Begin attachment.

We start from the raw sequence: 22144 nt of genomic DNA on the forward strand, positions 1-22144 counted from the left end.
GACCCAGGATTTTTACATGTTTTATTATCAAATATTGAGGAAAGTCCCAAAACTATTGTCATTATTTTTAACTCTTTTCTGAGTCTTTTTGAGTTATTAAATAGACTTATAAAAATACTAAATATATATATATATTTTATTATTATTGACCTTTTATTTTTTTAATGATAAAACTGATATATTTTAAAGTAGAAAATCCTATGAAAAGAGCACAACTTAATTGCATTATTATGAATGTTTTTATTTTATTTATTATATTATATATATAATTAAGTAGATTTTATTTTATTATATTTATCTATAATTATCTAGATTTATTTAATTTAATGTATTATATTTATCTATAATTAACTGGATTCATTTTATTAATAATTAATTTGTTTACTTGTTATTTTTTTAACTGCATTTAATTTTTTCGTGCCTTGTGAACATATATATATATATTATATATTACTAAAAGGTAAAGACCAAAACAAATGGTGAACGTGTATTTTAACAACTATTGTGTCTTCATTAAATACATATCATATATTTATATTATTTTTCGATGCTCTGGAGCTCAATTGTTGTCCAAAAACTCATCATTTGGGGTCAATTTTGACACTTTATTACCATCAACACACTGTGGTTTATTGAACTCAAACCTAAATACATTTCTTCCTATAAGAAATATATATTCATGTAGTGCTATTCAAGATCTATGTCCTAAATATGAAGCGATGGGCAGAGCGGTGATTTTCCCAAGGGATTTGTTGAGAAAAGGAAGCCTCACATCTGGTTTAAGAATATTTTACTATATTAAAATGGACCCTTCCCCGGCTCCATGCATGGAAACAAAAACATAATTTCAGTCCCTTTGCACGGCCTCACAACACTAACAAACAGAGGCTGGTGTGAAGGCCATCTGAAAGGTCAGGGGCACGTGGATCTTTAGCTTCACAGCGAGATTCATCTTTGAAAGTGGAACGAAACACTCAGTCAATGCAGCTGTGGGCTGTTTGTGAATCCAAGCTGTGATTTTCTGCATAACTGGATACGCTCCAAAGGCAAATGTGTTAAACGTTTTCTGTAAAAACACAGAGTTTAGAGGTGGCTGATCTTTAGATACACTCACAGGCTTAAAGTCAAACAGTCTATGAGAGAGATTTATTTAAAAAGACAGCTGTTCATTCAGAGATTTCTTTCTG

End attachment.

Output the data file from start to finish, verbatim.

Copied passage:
We start from the raw sequence: 22144 nt of genomic DNA on the forward strand, positions 1-22144 counted from the left end.
GACCCAGGATTTTTACATGTTTTATTATCAAATATTGAGGAAAGTCCCAAAACTATTGTCATTATTTTTAACTCTTTTCTGAGTCTTTTTGAGTTATTAAATAGACTTATAAAAATACTAAATATATATATATATTTTATTATTATTGACCTTTTATTTTTTTAATGATAAAACTGATATATTTTAAAGTAGAAAATCCTATGAAAAGAGCACAACTTAATTGCATTATTATGAATGTTTTTATTTTATTTATTATATTATATATATAATTAAGTAGATTTTATTTTATTATATTTATCTATAATTATCTAGATTTATTTAATTTAATGTATTATATTTATCTATAATTAACTGGATTCATTTTATTAATAATTAATTTGTTTACTTGTTATTTTTTTAACTGCATTTAATTTTTTCGTGCCTTGTGAACATATATATATATATTATATATTACTAAAAGGTAAAGACCAAAACAAATGGTGAACGTGTATTTTAACAACTATTGTGTCTTCATTAAATACATATCATATATTTATATTATTTTTCGATGCTCTGGAGCTCAATTGTTGTCCAAAAACTCATCATTTGGGGTCAATTTTGACACTTTATTACCATCAACACACTGTGGTTTATTGAACTCAAACCTAAATACATTTCTTCCTATAAGAAATATATATTCATGTAGTGCTATTCAAGATCTATGTCCTAAATATGAAGCGATGGGCAGAGCGGTGATTTTCCCAAGGGATTTGTTGAGAAAAGGAAGCCTCACATCTGGTTTAAGAATATTTTACTATATTAAAATGGACCCTTCCCCGGCTCCATGCATGGAAACAAAAACATAATTTCAGTCCCTTTGCACGGCCTCACAACACTAACAAACAGAGGCTGGTGTGAAGGCCATCTGAAAGGTCAGGGGCACGTGGATCTTTAGCTTCACAGCGAGATTCATCTTTGAAAGTGGAACGAAACACTCAGTCAATGCAGCTGTGGGCTGTTTGTGAATCCAAGCTGTGATTTTCTGCATAACTGGATACGCTCCAAAGGCAAATGTGTTAAACGTTTTCTGTAAAAACACAGAGTTTAGAGGTGGCTGATCTTTAGATACACTCACAGGCTTAAAGTCAAACAGTCTATGAGAGAGATTTATTTAAAAAGACAGCTGTTCATTCAGAGATTTCTTTCTG